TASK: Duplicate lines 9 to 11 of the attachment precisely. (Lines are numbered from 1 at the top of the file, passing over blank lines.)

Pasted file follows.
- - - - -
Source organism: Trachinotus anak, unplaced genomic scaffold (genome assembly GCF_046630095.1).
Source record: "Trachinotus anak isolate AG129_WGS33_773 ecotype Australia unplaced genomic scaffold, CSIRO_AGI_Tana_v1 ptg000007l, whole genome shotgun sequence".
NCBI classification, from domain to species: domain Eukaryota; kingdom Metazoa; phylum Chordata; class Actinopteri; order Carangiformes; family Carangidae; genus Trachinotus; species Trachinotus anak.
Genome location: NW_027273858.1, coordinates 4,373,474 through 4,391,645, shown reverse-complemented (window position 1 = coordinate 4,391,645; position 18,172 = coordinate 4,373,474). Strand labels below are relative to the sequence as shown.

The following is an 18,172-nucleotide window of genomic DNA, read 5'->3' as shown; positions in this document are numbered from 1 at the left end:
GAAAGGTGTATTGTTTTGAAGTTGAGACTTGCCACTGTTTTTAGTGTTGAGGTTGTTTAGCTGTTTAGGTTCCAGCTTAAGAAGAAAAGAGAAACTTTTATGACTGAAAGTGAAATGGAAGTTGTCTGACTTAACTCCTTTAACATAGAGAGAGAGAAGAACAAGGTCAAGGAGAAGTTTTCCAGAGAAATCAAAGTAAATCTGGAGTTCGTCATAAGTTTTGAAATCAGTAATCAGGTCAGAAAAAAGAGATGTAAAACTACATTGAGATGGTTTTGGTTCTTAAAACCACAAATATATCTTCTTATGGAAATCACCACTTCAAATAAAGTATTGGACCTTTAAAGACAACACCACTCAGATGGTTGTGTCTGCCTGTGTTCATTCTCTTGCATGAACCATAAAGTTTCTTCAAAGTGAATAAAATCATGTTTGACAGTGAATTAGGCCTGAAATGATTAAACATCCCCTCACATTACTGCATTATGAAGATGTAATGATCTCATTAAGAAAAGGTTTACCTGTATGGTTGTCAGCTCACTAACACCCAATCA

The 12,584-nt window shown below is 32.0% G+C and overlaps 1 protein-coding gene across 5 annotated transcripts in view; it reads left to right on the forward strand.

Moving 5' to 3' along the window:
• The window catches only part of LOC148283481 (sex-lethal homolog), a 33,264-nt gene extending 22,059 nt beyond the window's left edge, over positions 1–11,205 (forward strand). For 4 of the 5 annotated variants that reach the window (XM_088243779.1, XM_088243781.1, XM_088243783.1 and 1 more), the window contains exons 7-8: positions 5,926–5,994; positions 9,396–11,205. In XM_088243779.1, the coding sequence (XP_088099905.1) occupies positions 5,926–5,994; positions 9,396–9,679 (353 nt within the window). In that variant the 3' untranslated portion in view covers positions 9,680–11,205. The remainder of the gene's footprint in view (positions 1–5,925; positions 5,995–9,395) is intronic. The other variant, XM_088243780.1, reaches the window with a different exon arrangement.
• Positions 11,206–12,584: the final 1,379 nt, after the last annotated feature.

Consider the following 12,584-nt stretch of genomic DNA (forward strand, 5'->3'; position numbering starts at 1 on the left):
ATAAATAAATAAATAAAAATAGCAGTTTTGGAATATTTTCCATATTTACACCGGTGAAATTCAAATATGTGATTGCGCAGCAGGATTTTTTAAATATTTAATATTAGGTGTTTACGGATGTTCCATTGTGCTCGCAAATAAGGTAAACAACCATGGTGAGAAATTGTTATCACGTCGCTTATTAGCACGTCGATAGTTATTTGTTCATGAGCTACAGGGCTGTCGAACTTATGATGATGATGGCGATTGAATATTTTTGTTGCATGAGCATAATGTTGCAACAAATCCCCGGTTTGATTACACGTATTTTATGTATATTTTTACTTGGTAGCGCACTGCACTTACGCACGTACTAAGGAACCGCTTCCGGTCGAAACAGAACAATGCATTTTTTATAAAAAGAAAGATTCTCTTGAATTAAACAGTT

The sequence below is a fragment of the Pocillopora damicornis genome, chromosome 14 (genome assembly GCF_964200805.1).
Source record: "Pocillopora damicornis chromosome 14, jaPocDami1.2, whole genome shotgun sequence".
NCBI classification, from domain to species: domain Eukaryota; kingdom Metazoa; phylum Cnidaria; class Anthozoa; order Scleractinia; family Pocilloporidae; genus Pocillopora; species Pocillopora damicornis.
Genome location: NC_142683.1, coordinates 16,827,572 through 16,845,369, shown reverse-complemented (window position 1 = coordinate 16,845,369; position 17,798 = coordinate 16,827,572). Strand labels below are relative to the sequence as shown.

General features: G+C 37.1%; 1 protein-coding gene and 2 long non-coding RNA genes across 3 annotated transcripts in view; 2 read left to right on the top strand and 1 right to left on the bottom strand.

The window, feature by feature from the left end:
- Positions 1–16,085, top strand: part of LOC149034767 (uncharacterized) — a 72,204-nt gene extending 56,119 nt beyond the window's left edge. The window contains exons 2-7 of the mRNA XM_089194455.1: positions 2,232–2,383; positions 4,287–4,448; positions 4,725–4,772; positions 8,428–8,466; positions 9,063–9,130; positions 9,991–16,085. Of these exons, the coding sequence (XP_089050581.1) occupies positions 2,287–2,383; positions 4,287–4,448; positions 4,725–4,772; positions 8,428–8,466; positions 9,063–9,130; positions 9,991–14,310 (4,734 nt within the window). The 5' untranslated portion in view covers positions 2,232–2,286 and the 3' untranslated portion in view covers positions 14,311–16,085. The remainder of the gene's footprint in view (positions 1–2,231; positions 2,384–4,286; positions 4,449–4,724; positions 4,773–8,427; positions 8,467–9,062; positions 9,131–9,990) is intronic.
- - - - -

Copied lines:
• The window catches only part of LOC148283481 (sex-lethal homolog), a 33,264-nt gene extending 22,059 nt beyond the window's left edge, over positions 1–11,205 (forward strand). For 4 of the 5 annotated variants that reach the window (XM_088243779.1, XM_088243781.1, XM_088243783.1 and 1 more), the window contains exons 7-8: positions 5,926–5,994; positions 9,396–11,205. In XM_088243779.1, the coding sequence (XP_088099905.1) occupies positions 5,926–5,994; positions 9,396–9,679 (353 nt within the window). In that variant the 3' untranslated portion in view covers positions 9,680–11,205. The remainder of the gene's footprint in view (positions 1–5,925; positions 5,995–9,395) is intronic. The other variant, XM_088243780.1, reaches the window with a different exon arrangement.
• Positions 11,206–12,584: the final 1,379 nt, after the last annotated feature.

Consider the following 12,584-nt stretch of genomic DNA (forward strand, 5'->3'; position numbering starts at 1 on the left):